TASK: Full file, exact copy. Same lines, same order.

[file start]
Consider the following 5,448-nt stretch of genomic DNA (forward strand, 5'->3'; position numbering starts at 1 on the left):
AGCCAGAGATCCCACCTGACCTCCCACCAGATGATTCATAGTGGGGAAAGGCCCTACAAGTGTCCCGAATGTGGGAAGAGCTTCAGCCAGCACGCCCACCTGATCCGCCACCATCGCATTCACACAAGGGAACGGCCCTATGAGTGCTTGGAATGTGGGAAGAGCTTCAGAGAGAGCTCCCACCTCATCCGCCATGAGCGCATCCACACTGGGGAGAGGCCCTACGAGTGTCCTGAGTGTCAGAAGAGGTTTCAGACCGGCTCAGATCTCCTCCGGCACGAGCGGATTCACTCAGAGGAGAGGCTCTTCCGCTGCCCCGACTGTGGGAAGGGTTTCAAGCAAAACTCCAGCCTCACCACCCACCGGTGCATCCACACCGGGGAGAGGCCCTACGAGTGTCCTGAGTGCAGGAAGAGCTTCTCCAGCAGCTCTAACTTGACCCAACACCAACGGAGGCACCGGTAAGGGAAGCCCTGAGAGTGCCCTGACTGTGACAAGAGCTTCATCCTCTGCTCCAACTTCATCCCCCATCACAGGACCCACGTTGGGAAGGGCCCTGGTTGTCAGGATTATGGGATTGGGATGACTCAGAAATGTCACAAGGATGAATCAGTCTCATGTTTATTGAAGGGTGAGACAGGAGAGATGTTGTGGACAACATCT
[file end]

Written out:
Consider the following 5,448-nt stretch of genomic DNA (forward strand, 5'->3'; position numbering starts at 1 on the left):
AGCCAGAGATCCCACCTGACCTCCCACCAGATGATTCATAGTGGGGAAAGGCCCTACAAGTGTCCCGAATGTGGGAAGAGCTTCAGCCAGCACGCCCACCTGATCCGCCACCATCGCATTCACACAAGGGAACGGCCCTATGAGTGCTTGGAATGTGGGAAGAGCTTCAGAGAGAGCTCCCACCTCATCCGCCATGAGCGCATCCACACTGGGGAGAGGCCCTACGAGTGTCCTGAGTGTCAGAAGAGGTTTCAGACCGGCTCAGATCTCCTCCGGCACGAGCGGATTCACTCAGAGGAGAGGCTCTTCCGCTGCCCCGACTGTGGGAAGGGTTTCAAGCAAAACTCCAGCCTCACCACCCACCGGTGCATCCACACCGGGGAGAGGCCCTACGAGTGTCCTGAGTGCAGGAAGAGCTTCTCCAGCAGCTCTAACTTGACCCAACACCAACGGAGGCACCGGTAAGGGAAGCCCTGAGAGTGCCCTGACTGTGACAAGAGCTTCATCCTCTGCTCCAACTTCATCCCCCATCACAGGACCCACGTTGGGAAGGGCCCTGGTTGTCAGGATTATGGGATTGGGATGACTCAGAAATGTCACAAGGATGAATCAGTCTCATGTTTATTGAAGGGTGAGACAGGAGAGATGTTGTGGACAACATCT